Transistor behavior in LTSpice

Discussion in 'Homework Help' started by hernejj, Sep 5, 2012.

  1. hernejj

    Thread Starter New Member

    Sep 5, 2012
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    So this is not really homework, but I'm trying to understand how to work with transistors and I do not quite understand some things I am seeing in the circuit I made in LTSpice. Please refer to attached screen shot:

    Question #1:
    In the top part of the graph, you'll see that V(nb) is very close to 1V.
    Since my supply is 10V and I only have a resistor (R3), and the Q2 base-emitter junction in series with the source I would have expected V(nb) to be a lot closer to 10V than 1V. Can anyone explain the value of V(nb)?

    Question #2:
    Considering I have a voltage divider feeding 'na' I would expect V(na) to be significantly less than V(nb) as, in theory, the 10V supply should be cut down to 5V. But V(na) is somehow HIGHER than V(nB)..... Help??? :)
     
  2. bretm

    Member

    Feb 6, 2012
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    Replace your base-emitter junctions with diodes. Do the results still surprise you? What happens to the junction current once the voltage gets above about 0.7V?
     
  3. Audioguru

    New Member

    Dec 20, 2007
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    Don't you know that the base-emitter junction of a transistor IS A DIODE?
    Don't you know the forward voltage of a diode?
    Didn't you ever see the base-emitter voltage for a transistor in its datasheet?

    R7 in your circuit has a very low current and does almost nothing.
     
  4. yakuut

    New Member

    Sep 21, 2009
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    Doesn't the R7 reduce the base voltage by acting as a resistor divider
     
  5. Audioguru

    New Member

    Dec 20, 2007
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    Barely.
    Since the base-emitter junction is a diode then its voltage (when its current is very high at 16mA) is 0.95V. The current in R7 is only 0.95V)/500 ohms= 1.9mA. So R7 reduces the base current a small amount and reduces the base voltage only a very tiny amount.
     
  6. hernejj

    Thread Starter New Member

    Sep 5, 2012
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    Thanks for the replies. If seems as if the B-E junction is essentially a short circuit and that causes R7 to see very little load. Furthermore, I guess a voltage divider only works when the load resistance is >= the resistance of the divider?

    I think I've also figured out #1. Heres what I scratched out:

    v1 = 10 V
    r3 = 1000 Ohm

    Vbe = 0.7 (Standard diode V-drop)
    Rbe = 25 Ohm (I guess the B-E junction has some resistance on this order?)

    Iq2b = V/R
    Iq2b = (10 - 0.7) / 1000 + 25
    Iq2b = 9.3 / 1025 = 9.07 mA (this is close to the measured current at Q2 base. measured is 9.05 mA)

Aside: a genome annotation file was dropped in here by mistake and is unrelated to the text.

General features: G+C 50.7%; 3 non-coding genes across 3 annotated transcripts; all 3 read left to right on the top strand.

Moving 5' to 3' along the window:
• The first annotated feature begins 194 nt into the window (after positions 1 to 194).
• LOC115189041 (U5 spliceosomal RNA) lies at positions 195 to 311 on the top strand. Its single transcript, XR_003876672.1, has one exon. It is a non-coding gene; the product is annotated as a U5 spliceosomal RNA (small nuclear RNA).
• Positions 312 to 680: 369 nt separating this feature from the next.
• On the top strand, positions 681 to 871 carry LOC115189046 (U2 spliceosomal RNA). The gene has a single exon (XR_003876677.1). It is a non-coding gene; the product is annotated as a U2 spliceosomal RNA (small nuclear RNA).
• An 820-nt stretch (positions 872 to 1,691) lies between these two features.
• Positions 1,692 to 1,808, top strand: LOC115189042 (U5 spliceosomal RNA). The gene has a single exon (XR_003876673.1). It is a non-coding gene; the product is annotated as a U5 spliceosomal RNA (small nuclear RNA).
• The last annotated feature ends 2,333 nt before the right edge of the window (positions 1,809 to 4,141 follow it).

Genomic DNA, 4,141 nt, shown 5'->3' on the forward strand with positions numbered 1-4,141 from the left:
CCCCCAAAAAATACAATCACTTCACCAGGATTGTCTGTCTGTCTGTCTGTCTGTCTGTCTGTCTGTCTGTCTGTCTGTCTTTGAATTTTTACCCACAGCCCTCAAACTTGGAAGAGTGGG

V1 = Vr3 + Vq2
    Vq2 = V1 - Vr3

    v=ir
    vr3 = 9.07 mA * 1000 = 9.07V

    Vq2 = 10 - 9.07 = 930mV (this is close to the measured value although it is still a bit off. measured is 950 mV).

    Does this logic make sense? I'm assuming the differences between my calculations and the actual measured result are due to my arbitrary choice of 0.7v drop for the B-E junction and the arbitrary 25 Ohm resistance.
     
  7. Audioguru

    New Member

    Dec 20, 2007
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    A voltage divider biases the base of a transistor very well only when the transistor has a series emitter resistor for good bias stability.

    The base-emitter junction IS A DIODE, not a resistance. A HUGE difference.
    When the current through a resistance is doubled then its voltage drop doubles.
    But when the current through a diode is doubled then its voltage drop increases only a tiny amount.

    The circuits shown are wrong because their output voltage depends on the current gain of the transistor which can be high or low even for the same transistor part number.
    When an emitter resistor is added (or other ways of providing negative feedback) then different current gains do not affect the output voltage as much.
     
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  8. hernejj

    Thread Starter New Member

    Sep 5, 2012
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    Thanks everyone for the great info :)
     
  9. bretm

    Member

    Feb 6, 2012
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    Vbe of the second transistor is identically Vnb. Makes the math in your previous post much easier.
     
  10. ramancini8

    Member

    Jul 18, 2012
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    Take the Thevenin looking out of the base of Q1 and you can see that the two circuits are identical except for the resistor values.
     
  11. ramancini8

    Member

    Jul 18, 2012
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    On second thought, I advise you to concentrate on transistors first until you learn how they operate; then after you have accomplished that you can learn a computer program. I have seen many EE graduates who depended on computers and not one of them is worth much.
     
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